Where are my papers?

Let’s face it, it’s been a while since I had a good complain about something, so in the usual holiday manner (the spirit is  supposed to be merriment, but let’s face it, the tradition isn’t!) here’s someone grumpy complaining. There’s another moan to follow tomorrow but I’ll sweetn the deal by following this with comments on theropod sociality and my reviews on the zoo and aviary in Pittsburgh.


It’s customary for me to whine about reviewers and editors periodically and for once it has been a while since my last effort. However, the Christmas break has allowed me to try and catch up with a few little things, one of which has been to see what has befallen various papers I’m involved in and if there has been any news of them. While I do have a pretty large volume of manuscripts with various journals, to be honest it’s not pretty reading. Now sure there are valid reasons for papers being delayed (and of course the Christmas period doesn’t help), but you would hope that the occasional paper would run to time, or be processed in a timely manner.

By my count I currently have 9 manuscripts in out with journals. Of these, based on the ideal review times listed by the journals or what I can remember when being asked to review for them, 8 are now late. The last one will be late if it’s not back to me this week and I have good reason to think it won’t be.

There are couple more which have recently been returned, one in a timely manner and one late, and there are a couple of book chapters which are literally years overdue. More than that, despite contacting editors about them, in some cases I have no news at all what is happening to the paper (including one submitted in July!) and in one case the manuscript is awaiting assignment of referees when it is a resubmission. You’d assume they’d be sending the paper back to the same people, and even if they refuse to review something a second time, does it really take three months to send them out?

In short my manuscripts are late by the standards of the journals themselves. In more than one case things are profoundly late, and in a couple I can’t even find out what has happened to the manuscript. Referees seem to run late as a near matter of course and often they are given months toe review something a handful of pages long anyway, something that annoys me profoundly. But when papers aren’t even being sent to referees for weeks, even months, it’s very annoying. Even if a referee is superb and turns around a review in a few days, if it didn’t reach him for weeks, or the review doesn’t reach me for weeks, then the whole thing is going to be late. It’s especially when journals try all these little tricks like publish uncorrected proofs and the like to get the papers out as early as possible. So, it’s clear they value a paper that’s ready for publication being hurried into availability, but then they make no effort at all to actually have papers edited or refereed in a timely manner.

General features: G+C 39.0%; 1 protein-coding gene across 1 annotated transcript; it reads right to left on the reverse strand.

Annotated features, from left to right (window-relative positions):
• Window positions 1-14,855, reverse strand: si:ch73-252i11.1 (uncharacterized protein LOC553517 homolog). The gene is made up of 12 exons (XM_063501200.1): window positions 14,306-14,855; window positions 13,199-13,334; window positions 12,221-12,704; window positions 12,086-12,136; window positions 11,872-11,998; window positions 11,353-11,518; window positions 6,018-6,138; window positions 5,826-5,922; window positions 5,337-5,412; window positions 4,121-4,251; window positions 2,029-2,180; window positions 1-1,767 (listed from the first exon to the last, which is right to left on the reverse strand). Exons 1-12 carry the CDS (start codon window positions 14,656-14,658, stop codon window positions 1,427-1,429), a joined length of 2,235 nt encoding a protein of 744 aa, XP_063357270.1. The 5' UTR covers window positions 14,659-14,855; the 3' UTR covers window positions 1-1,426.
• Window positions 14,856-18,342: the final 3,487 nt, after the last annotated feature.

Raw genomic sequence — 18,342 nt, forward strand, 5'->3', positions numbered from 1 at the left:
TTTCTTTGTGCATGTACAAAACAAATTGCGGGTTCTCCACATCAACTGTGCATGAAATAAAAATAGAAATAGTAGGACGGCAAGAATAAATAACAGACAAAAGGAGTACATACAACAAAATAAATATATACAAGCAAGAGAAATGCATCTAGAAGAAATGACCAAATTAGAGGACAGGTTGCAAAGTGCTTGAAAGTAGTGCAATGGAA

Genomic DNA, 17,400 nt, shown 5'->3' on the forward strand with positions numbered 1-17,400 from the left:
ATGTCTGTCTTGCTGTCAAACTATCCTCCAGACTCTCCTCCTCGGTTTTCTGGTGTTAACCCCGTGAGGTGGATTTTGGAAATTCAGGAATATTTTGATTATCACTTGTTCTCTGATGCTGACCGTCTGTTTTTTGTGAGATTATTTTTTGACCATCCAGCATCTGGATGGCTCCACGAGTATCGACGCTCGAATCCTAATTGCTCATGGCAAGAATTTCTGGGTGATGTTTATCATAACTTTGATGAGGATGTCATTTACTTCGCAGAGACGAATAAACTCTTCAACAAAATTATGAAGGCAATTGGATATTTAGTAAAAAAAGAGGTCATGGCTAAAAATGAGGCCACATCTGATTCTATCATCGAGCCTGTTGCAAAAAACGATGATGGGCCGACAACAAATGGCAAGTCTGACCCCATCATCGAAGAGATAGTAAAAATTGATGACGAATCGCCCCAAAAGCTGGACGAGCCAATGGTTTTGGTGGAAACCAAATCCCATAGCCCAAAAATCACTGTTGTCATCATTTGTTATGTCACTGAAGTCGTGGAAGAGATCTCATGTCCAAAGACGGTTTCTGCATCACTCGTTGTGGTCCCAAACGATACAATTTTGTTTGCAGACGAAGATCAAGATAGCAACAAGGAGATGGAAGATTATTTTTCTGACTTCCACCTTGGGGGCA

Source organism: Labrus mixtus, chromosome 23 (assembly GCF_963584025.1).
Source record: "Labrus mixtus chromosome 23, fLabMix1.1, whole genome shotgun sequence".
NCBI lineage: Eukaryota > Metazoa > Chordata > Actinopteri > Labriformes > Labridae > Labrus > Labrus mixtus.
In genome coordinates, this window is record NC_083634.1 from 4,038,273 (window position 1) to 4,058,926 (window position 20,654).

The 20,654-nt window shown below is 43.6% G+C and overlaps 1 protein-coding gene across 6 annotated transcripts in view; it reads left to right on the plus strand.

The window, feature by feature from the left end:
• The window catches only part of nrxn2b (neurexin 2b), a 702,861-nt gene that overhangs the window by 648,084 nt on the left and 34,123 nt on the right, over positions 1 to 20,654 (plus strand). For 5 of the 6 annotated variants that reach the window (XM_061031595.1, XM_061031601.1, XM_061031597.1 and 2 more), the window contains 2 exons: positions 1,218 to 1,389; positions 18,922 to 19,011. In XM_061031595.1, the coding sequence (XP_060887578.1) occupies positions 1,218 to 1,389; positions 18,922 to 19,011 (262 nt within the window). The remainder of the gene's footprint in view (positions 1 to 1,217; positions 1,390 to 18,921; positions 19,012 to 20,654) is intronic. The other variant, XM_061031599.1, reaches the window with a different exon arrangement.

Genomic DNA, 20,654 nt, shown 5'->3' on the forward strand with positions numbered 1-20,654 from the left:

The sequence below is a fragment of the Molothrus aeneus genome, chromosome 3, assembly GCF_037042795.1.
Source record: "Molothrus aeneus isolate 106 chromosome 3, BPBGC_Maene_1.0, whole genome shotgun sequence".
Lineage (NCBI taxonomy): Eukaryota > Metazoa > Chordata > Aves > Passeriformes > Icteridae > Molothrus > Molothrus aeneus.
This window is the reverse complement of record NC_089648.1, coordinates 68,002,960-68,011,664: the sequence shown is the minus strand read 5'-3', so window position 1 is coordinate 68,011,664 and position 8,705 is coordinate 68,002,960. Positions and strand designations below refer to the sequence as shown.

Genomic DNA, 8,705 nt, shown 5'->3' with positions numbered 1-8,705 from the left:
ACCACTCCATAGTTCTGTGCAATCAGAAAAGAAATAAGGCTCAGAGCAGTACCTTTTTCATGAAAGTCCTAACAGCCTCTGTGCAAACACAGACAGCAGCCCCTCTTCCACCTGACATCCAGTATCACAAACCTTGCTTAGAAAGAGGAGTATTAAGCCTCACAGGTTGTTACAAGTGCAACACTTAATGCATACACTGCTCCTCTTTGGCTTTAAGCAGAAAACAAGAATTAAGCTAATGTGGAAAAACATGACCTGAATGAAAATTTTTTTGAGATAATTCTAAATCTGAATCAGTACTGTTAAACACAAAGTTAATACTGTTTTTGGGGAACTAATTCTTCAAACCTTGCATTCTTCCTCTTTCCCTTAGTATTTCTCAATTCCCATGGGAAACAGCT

Now sure, maybe this is happening to everyone, but really is that an excuse? As I’m fond of saying about this, writing that review, or mailing out to ask for referees, or check a set of corrections or whatever takes the same amount of time to do today as it will in 2 weeks, or 6 weeks or even 6 months. And while you might be busy this week, and even next, I don’t think it’s excusable to sit on something for months at a time. It does the author a disservice and for that matter both the journal and the field as a whole. Science is not served by papers, perhaps important papers, being held up by months, even years, because people won’t do the work they said they would.

Is it really this bad for palaeo, or am I profoundly unlucky? Looking back over my past papers and various submissions I would say the average review time for a manuscript of mine is about 5 months, and I’ve had half a dozen that were over 6 months from submission to return. Conversations with colleagues suggests that I have had some bad luck and the extremes I’ve occasionally suffered (over a year on 2 occasions, and several more over 6 months each) are the exception. Even so, I’d be intrigued to know what this is like for my colleagues and indeed for those in other fields of science and research.

10 Responses to “Where are my papers?”

  1. 1 Heinrich Mallison 03/01/2012 at 10:51 am

    First off, it seems I am on average even more unlucky than you are. I had some quick reviews, but the average was around 5 months.

    One thing to remember is that the funding situation has gotten horribly worse for many people. That means extra work, and that means that volunteer editors are swamped. Same for reviewers. So I guess it is not so much laziness, but more being overworked and incapable of saying no.

    • 2 David Hone 03/01/2012 at 11:10 am